The magic of this author's realism is the immensely encompassing quality of his description. You feel as if Macondo, the book's primary setting, can be both the North Pole and your own backyard, and the Garcia family (main characters) simultaneously your amiable neighbors and that impovershed family who trudges down your boulevard in rags. Movies give you both a definite setting in which what you see is what you believe. Characters are presented with definite looks that will make people have predetermined beliefs about them before the characters begin to execute defining actions. Therefore, the setting wouldn't have that magic and the characters that duplicity in an ultimately terrible film.

2. The Catcher in the Rye by J. D. Salinger.
3. The Curious Incident of the Dog in the Night-Time by Mark Haddon
The voices of those narrators these two books boast are so distinct that the cinema cannot replicate them, which then renders the cinema unable to portray the stories in all of their greatness Voiced narratives within the films would just be deserving objects of ridicule.

4. Of Mice and Men by John Steinbeck
Don't make a mean-spirited judgement of me because I am basing this novel's placement on a quality that occupies two pages: how Steinbeck describes the death of Lenny. He shows George being shaken by the murder and Slim referring to it as an action equivalent with washing one's face, but does not describe Lenny's body after George shoots that pistol. The movie audience would be unable to capture this wonderful specific on a count of their disturbance that stemms from a bloody dead man lying in the sand.

5. Travels With Charley in Search of America by John Steinbeck
6. Lord of the Flies by William Golding
7. Cannery Row by John Steinbeck
A book that requires much thought to not seem like a hopelessly meandering travelogue. Another that requires much thought to not seem completely strange and pointless to anyone over the age of twelve. Another that requires much thought to not seem completely strange and pointless to anyone. The certain audience who can ponder only does so when their overall comprehension is instrumental to comprehending the film's action sequences (think of Inception.)

8. For One More Day by Mitch Albom
9. Tuesdays With Morrie by Mitch Albom
Part of Albom's charm is the fact that he so seamlessly crosses the past with the present. However, the books he composes are puny in length and inconsistent in the "major story line" department. This would probably cause Hollywood to add "enticing" scenes forged by themselves, which (think of Harry breaking the Elder Wand in Deathly Hallows, Part Two) produces a movie downgraded by a lack of faith to its literary predecessor.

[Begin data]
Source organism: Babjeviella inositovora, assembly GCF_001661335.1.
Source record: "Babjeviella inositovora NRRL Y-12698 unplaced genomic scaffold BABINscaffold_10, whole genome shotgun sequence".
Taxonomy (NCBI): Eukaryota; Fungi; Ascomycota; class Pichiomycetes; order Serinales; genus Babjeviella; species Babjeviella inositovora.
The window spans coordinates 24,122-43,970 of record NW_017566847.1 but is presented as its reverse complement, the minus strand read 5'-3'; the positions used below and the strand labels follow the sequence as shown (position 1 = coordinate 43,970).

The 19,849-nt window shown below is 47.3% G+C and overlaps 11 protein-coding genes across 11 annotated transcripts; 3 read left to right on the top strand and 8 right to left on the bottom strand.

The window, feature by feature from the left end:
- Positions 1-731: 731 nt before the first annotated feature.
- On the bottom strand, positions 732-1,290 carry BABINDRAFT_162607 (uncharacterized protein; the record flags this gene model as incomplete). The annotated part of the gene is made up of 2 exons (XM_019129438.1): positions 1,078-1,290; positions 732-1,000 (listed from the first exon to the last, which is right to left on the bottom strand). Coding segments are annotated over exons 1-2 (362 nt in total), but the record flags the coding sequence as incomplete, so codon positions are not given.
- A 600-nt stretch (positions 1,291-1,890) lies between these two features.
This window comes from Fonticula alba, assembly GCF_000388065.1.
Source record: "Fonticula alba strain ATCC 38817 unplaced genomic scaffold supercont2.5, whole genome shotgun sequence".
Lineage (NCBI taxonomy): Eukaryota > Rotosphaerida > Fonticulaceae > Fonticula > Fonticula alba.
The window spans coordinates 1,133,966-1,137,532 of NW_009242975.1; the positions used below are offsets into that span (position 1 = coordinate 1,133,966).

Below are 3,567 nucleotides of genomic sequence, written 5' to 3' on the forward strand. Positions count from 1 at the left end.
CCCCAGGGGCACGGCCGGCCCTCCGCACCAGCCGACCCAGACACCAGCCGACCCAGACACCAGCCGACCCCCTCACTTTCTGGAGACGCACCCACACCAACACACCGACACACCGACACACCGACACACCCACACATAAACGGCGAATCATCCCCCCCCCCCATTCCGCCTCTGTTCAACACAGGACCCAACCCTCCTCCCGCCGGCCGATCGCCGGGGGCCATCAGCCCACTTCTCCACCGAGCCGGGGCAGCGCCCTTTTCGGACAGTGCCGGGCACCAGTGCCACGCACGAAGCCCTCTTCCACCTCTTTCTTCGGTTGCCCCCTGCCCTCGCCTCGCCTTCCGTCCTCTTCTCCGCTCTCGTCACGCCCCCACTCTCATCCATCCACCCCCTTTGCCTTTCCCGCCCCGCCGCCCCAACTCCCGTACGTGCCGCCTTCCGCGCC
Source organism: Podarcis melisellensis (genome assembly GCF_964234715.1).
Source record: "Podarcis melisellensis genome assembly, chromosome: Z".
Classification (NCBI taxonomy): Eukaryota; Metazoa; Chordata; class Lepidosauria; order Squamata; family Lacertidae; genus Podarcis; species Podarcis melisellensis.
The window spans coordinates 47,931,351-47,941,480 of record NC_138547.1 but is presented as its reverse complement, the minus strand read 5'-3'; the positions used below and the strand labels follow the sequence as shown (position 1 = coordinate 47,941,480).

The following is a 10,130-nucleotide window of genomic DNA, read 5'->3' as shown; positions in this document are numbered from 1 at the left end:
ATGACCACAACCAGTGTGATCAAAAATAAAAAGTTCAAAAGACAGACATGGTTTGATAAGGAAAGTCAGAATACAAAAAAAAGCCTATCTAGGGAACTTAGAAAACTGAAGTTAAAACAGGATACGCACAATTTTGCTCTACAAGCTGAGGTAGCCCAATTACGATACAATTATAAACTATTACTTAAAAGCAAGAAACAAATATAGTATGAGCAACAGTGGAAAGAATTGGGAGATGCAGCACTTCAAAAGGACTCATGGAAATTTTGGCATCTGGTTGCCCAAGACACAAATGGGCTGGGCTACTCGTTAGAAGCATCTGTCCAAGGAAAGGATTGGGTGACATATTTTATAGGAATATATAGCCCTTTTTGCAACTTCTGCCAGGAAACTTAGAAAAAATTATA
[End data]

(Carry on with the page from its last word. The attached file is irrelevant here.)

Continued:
10. My Antonia by Willa Cather
Think this as sort of a culmination to all my reasons against pasting these timeless books onto the silver screen. Willa Cather's masterpiece is written more like an incomplete biography than a novel. The biography only becomes a novel if one has the patience to insert a significant amount of thought and patience into his reading experience. These two factors would probably cause Hollywood (I portray it as such a horrid character, don't I?) to add their "enticing" scenes that include "action", and I would much rather be forced to read Les Miserables in a day than sit through the ugly phenomenon that would be.

So what have we learned? For that friend of yours who you've had a robust intention to snog recently, be sure that it's a companion who you want to snog, not a friend. Take inventory of your change.

Monday, August 15, 2011

Don't Be Ke$ha When You Are Aretha Franklin

When everyone was in about second grade, their teacher taught them about how each butterfly was once an entirely alternative being called a caterpillar. She also must have thrown in the term "cocoon" while you were thinking about how mean the cockney in front of you was for stealing your colorful eraser. Nevertheless, most everyone conceived the concept that there were two inseparable stages to a butterfly's life, two states completely indistinguishable from one another. Being the conceited little priss that I was, my brain never thought this knowledge would be applicable to life in the future. And I was only to be proved wrong years later by a book my very eyes devoured.